“My name is Miss Doolittle,” she said, pointing to the board. “Mr. Frederick is out today and I’m very excited to be your substitute!”

Miss Doolittle didn’t know exactly how many students she had. In fact, she wasn’t exactly sure what grade she was teaching either. The sub that brought them in had only said they were two combined classes and to go hard on them. If they were out of line, then tell them they’d have no field trip. Miss Doolittle tried to remember, but she was too busy going over the lesson plan in her head. The music teacher hadn’t left much. Only a printout with general class times, grade levels, and teaching topics. Arrows were handwritten to signify a change in schedule, which had so far not gone as planned. And USE YOUTUBE, was written in red along the right margin.

But Miss Doolittle hadn’t figured out how to get the speaker system or the TV to work and no one had come to help her yet. That was okay, she had taught private piano for twenty-five years and was filled with musical knowledge to share with her class. She had taught thousands of times. How hard could public school teaching be?

One big kid broke from the lineup in the risers. He started shifting uncomfortably in his pants. Then his dance became a karate kick.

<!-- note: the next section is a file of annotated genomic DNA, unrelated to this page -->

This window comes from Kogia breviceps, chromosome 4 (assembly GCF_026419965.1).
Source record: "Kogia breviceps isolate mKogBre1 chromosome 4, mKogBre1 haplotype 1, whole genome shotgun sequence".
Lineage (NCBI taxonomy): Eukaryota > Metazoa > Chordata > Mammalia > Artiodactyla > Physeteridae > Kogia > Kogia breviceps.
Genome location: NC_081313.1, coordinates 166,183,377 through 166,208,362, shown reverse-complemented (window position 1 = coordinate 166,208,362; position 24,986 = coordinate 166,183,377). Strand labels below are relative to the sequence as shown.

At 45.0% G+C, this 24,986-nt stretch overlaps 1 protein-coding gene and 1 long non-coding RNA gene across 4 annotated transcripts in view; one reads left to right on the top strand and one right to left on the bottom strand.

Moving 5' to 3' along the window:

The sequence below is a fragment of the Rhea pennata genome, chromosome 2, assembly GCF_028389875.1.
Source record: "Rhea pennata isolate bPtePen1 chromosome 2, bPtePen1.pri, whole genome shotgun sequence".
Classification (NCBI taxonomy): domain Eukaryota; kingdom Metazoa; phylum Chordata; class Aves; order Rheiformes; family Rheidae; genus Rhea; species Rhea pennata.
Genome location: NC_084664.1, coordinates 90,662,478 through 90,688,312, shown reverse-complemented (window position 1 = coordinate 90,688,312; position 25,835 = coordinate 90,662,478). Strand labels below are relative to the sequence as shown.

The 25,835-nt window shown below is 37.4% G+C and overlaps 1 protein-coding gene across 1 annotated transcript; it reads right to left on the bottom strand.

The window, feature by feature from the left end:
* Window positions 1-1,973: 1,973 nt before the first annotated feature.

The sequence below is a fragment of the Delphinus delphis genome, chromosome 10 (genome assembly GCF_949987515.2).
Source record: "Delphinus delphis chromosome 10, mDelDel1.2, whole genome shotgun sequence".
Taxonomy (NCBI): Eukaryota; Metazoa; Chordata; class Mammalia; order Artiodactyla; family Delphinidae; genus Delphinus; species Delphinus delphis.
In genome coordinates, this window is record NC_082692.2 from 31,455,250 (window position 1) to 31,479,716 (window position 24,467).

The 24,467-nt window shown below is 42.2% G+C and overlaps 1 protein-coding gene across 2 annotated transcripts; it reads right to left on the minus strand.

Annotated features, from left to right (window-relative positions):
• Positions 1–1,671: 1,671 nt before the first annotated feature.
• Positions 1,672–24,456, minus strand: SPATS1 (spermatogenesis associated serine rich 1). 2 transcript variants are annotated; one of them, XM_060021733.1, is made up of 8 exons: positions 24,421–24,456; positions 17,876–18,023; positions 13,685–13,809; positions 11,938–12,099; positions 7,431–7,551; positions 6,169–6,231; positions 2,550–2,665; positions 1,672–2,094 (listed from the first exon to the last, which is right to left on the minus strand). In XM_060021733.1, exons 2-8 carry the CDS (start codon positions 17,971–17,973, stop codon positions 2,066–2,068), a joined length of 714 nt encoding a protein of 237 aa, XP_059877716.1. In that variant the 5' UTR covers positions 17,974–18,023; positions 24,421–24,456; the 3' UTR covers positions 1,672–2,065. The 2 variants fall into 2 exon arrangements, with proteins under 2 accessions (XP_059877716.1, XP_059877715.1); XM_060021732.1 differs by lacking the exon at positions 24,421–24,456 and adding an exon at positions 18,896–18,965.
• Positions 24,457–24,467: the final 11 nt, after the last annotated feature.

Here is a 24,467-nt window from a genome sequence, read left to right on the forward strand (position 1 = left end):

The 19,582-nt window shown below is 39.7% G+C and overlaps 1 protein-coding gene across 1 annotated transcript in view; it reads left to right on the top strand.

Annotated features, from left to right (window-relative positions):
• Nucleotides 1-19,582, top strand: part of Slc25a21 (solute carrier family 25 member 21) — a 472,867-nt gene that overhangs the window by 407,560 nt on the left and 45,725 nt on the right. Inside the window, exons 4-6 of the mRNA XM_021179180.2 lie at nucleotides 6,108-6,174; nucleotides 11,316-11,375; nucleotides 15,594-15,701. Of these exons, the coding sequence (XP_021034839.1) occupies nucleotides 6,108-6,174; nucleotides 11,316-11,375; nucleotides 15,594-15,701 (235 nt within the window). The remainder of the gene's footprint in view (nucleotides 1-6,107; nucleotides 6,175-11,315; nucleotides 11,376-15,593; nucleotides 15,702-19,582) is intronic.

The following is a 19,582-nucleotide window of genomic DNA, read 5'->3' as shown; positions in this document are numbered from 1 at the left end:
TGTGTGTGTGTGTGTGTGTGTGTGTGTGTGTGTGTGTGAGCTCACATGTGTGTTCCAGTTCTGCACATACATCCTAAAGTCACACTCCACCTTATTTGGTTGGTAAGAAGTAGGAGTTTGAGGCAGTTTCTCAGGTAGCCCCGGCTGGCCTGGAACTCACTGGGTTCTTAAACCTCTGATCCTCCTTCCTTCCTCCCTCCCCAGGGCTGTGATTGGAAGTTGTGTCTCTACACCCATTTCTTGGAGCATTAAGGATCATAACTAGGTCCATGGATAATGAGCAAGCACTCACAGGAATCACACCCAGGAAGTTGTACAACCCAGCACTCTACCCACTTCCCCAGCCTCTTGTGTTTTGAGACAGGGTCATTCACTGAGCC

“All of Mr. Frederick’s rules still apply,” she warned.

Then there was another rumble of voices and five students sat down on the risers and began drawing in their notebooks.

“Everyone quiet! Stand up! No drawing!”

Miss Doolittle searched her memory for one of the common teaching techniques. She clapped an elementary rhythm.

A few students knew to repeat it, but the others just ignored her.

She clapped again…

That seemed to work momentarily, but the same boy who had been wiggling was jumping off the risers now.

“Stop that! Stay in place!”

He glanced back at her and grinned, his fat cheeks protruding like soft nectarines.

“If you’re not good, you will lose your field trip!”

She caught some of the kids attention. That was enough for her.

“Everyone take a deep breath and raise your arms to the sky.”

“Now sing, Mommy made me mash my M&Ms!”

The kids laughed.

“That’s stupid!” one girl yelled from the front row.

It was the first time Miss Doolittle had tried it. It had worked for her Kindergarteners. Wrong age… she thought. As she fumbled for another warmup, the boy had found a few other kids and began running around the classroom with them, all the while, the noise level escalating. Miss Doolittle began to feel the hot sweat of defeat.